• A repeat of the final moments from Logopolis (1981), featuring Tom Baker regenerating, formed a pre-credits sequence (the first in the programme's history). The incidental music was changed from its original sombre melody to a more upbeat sound. Subsequently The Five Doctors (1983), Time and the Rani (1987) and Remembrance of the Daleks (1988) also featured pre-credits teasers. The pre-credits sequence became a regular occurrence starting with the 2005 series episode "The End of the World".
  • Near the beginning of this story, the Fifth Doctor literally unravels the Fourth Doctor's famous scarf (and rips the waistcoat the Fourth Doctor wore in half). The Fifth Doctor is seen to take off a shoe and leave it as a landmark as he made his way through the TARDIS. These are not the same shoes worn by the Fourth Doctor in Logopolis, who wore knee-length buccaneer-style boots in that serial – the Doctor previously regenerated items of his clothes along with his body at the conclusion of The Tenth Planet, and likewise has different shoes when he arrives newly regenerated in Spearhead from Space.
  • While he is still disoriented, the Fifth Doctor grasps his lapels, adopting the persona of his first incarnation, and addresses Adric as "Brigadier" and "Jamie", and Tegan as "Vicki" and "Jo". He mentions the Ice Warriors and K-9 as if they were present. He also urges Tegan and Nyssa not to "reverse the polarity of the neutron flow" – a catchphrase traditionally associated with the Third Doctor – and toys with a recorder, a trademark of the Second Doctor, whose persona he also briefly adopts.
  • The Doctor eats celery with gusto in Castrovalva, proclaiming it as a definite symbol of civilisation. He attaches a stick to his lapel and wears one hereafter (see also The Visitation, Enlightenment and The Caves of Androzani).
  • In Time-Flight, Nyssa said that she'd wished they knew about the feature the Doctor activated in the TARDIS back in this episode. That feature was to shift the interior of the ship so it would be on flat ground, no matter how the TARDIS was when it landed.


  • The working title for this story was The Visitor.
  • This story was the first story aired which featured Peter Davison as the Fifth Doctor. However, it was the fourth story to be recorded as the original planned debut story, Project Zeta Sigma by John Flanagan and Andrew McCulloch, proved unworkable and a replacement had to be commissioned. John Nathan-Turner took advantage of this to give Davison the chance to have a firm idea of how he wanted to play the role before recording the regeneration story.
  • For this story, the series was shifted from its traditional Saturday early evening transmission to a twice-weekly (Monday and Tuesday) slot. However, the format change was not well promoted, with the result that many regular viewers missed the second episode.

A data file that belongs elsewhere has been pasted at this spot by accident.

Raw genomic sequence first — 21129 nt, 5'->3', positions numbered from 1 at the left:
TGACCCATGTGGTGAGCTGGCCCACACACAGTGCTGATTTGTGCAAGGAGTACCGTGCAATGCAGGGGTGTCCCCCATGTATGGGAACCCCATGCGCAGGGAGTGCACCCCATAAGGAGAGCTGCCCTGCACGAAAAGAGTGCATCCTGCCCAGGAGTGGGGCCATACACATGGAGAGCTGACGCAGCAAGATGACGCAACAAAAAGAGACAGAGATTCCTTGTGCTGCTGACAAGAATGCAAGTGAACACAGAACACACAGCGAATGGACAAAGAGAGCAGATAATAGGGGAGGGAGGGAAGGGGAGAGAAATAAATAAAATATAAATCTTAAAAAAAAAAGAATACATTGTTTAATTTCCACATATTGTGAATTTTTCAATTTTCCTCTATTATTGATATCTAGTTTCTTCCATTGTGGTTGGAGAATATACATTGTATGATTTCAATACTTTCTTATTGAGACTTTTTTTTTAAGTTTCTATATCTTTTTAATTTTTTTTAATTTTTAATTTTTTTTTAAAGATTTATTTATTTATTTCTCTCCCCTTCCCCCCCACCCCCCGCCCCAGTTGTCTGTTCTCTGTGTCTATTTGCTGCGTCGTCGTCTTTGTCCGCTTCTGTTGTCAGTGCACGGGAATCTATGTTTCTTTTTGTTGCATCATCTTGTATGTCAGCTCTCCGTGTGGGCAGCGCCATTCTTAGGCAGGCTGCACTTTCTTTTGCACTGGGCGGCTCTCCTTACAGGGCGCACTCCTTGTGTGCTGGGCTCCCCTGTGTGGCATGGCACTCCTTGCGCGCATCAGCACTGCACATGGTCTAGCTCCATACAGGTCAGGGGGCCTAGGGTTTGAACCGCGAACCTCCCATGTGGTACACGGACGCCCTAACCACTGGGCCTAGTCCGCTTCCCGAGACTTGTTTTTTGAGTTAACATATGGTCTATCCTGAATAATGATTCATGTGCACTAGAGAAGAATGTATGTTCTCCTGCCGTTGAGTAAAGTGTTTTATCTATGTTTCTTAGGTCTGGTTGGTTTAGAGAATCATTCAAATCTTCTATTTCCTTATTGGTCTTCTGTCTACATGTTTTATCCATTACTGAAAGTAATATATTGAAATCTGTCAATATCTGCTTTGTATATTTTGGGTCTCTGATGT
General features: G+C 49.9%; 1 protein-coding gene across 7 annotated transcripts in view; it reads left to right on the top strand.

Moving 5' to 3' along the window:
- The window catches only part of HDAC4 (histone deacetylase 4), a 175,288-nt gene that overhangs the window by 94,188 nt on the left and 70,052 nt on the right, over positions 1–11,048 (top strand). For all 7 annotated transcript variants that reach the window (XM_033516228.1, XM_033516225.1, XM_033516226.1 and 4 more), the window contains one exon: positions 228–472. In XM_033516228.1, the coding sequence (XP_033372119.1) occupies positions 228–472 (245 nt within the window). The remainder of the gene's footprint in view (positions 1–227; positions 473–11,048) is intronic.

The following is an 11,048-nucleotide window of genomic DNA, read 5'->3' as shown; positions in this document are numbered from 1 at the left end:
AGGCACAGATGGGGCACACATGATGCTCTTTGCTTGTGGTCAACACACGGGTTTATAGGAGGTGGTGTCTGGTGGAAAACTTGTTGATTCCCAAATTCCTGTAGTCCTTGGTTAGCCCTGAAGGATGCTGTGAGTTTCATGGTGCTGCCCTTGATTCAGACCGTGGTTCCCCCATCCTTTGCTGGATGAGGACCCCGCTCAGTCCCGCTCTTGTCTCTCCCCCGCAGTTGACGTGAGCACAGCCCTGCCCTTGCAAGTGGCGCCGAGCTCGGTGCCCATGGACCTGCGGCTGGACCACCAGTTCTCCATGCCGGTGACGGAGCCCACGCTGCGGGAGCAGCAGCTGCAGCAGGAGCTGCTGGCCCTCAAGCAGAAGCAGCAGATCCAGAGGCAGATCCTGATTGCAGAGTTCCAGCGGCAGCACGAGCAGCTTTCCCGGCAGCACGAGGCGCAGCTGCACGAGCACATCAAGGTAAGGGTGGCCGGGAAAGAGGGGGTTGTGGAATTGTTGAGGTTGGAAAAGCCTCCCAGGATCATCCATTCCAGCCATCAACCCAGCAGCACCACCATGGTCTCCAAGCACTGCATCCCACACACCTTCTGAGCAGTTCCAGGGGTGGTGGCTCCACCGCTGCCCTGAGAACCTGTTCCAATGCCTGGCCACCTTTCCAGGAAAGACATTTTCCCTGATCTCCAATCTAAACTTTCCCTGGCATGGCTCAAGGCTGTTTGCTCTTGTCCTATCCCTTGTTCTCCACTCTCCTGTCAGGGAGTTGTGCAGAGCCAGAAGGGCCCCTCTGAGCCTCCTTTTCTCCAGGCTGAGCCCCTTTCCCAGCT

• Episode 1 of this story is notable for being the first episode in Doctor Who history to credit the title character as "The Doctor", rather than "Doctor Who". The credit would remain as "The Doctor" until the series' cancellation in 1989, at the end of Series 26. In the 1996 TV film, no credit was actually given for the Eighth Doctor (although the Seventh Doctor was called the "Old Doctor", albeit not in the onscreen credits). However, for the first season of the 2005 revival, the credit reverted back to "Doctor Who". The title became "The Doctor" again in "The Christmas Invasion" at the request of new star David Tennant.
  • For the final scene, the script called for Adric to look "pallid" as he was still recovering from the effects of imprisonment by The Master. According to the commentary on the DVD, this was accidentally achieved by Matthew Waterhouse, who had a hangover from the night before from drinking too much Campari. Whilst the cameras were filming The Doctor and Tegan in conversation about who landed the TARDIS, Matthew was vomiting behind a tree. The other actors, to their credit, continued acting despite it so the take could be used.

Outside references

  • Castrovalva is the name of an early lithograph by the Dutch graphic artist M. C. Escher, and the design of the city in this serial reflects the impossible nature of many of Escher's later works. The story centres on the mathematical principle of recursion, a concept portrayed in much of Escher's artwork. Escher's lithograph depicts a town in Italy atop a steep slope, a setting similar to that of The Curse of Peladon, but there is nothing in the print itself to suggest the paradoxes of this story.
  • "Event One" appears to be a reference to the Big Bang – the creation of the universe. However, it is repeatedly described in this story as "the creation of the galaxy", which is believed to be a quiet, tranquil coalescing of hydrogen predating the first stars rather than a dramatic cosmic event.

In print

A novelisation of this serial, written by Christopher H. Bidmead, was published by Target Books in March 1983. Despite being the first story of the Fifth Doctor era, it was not the first novelisation of the era to be published.

Broadcast, VHS and DVD releases

  • This story was released on VHS in March 1992. The cover, by Andrew Skilleter, in part drew upon the Escher print Relativity.
  • The serial was released on DVD in the New Beginnings boxset on January 29th 2007 as part of a "Return of the Master" trilogy alongside The Keeper of Traken and Logopolis.
  • The DVD contains a commentary provided by actors Peter Davison and Janet Fielding with writer Christopher H. Bidmead and director Fiona Cumming. Other extras included "Being Doctor Who" : Peter Davison discusses how he approached playing the Doctor. "Directing Castrovalva" : Fiona Cumming talks about directing this story. "The Crowded TARDIS" : A look at the increase in the TARDIS crew. "Swap Shop & Blue Peter" : Peter Davison interviewed on these two programmes. Deleted Scenes. Theme Music Video. Music Only Option. Radio Times Billings. The Doctor Who Annual 1982. BBC Enterprises Literature & a Photo Gallery.


External links


Target novelisation